The first English translation of five eloquent essays on the plight of the European Jews by Austrian author Roth (1894–1939).
Roth, many of whose magnificent novels and other works are now available in English (Rebellion, 1999, etc.), first published this collection in 1927, then again in 1937 with a devastating and prescient new preface (included in this edition, oddly, at the end). In it, he describes his visits to the Jewish communities of five extremely different locales: a remote Galician shtetl (which the translator reveals was Roth’s own birthplace); the ghettoes of Vienna, Berlin, and Paris; and the Soviet Union (whose government he finds somewhat appealing). In one of his least perceptive sentences, Roth declares that “while anti-Semitism has become a subject for study in the West, . . . in the new Russia, it remains a disgrace.” One section deals with Jewish emigration to America (where “consulates want to see more papers than any consulate on earth”) and offers the stunning image of a quarantined Jew looking “through the bars of his prison [at] the Statue of Liberty.” Roth has enormous respect and an almost romantic fondness for the rural Jews of Eastern Europe, the people who remain close to the old ways and have not committed the error of assimilation. “There is no other people,” he claims, “that lives on such a footing with their god.” At the shtetl he has a quick visit with a wonder-rabbi (whose powers Roth celebrates), and he describes a rural Yom Kippur, a funeral, and an eight-day wedding celebration (though he, a visitor, was not admitted). Most poignant are his comments about ghetto life. In Vienna, for example, the “two career alternatives are peddler and installment seller.” Interestingly, Roth was not a Zionist—he feared and despised all varieties of nationalism, especially in what he called “the deadly antiseptic boredom” of the West.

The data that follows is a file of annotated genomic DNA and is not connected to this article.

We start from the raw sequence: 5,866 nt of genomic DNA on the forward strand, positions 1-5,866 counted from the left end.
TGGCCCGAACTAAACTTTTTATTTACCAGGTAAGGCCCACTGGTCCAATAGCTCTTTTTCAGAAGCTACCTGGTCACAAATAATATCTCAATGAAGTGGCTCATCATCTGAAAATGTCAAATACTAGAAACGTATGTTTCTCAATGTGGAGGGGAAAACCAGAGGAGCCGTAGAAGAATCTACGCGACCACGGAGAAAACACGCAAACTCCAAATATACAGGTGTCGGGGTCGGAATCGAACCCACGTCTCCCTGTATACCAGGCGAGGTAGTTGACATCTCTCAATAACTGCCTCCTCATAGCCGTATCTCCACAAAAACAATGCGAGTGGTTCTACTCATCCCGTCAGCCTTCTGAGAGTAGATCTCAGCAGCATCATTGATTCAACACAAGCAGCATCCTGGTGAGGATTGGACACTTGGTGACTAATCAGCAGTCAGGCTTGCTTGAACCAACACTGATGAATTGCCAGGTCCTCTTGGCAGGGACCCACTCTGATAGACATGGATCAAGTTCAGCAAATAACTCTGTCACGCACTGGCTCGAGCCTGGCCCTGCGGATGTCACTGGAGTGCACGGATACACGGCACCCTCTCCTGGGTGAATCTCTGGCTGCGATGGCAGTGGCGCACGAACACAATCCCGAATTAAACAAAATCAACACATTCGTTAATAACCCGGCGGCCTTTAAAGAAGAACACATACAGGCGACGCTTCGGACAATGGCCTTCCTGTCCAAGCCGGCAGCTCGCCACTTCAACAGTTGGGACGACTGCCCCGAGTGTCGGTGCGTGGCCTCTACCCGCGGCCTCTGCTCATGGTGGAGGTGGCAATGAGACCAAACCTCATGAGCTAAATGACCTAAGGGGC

Graphic sketches of a life long gone, rendered with a sharp eye and an even sharper tongue. (9 b&w photos)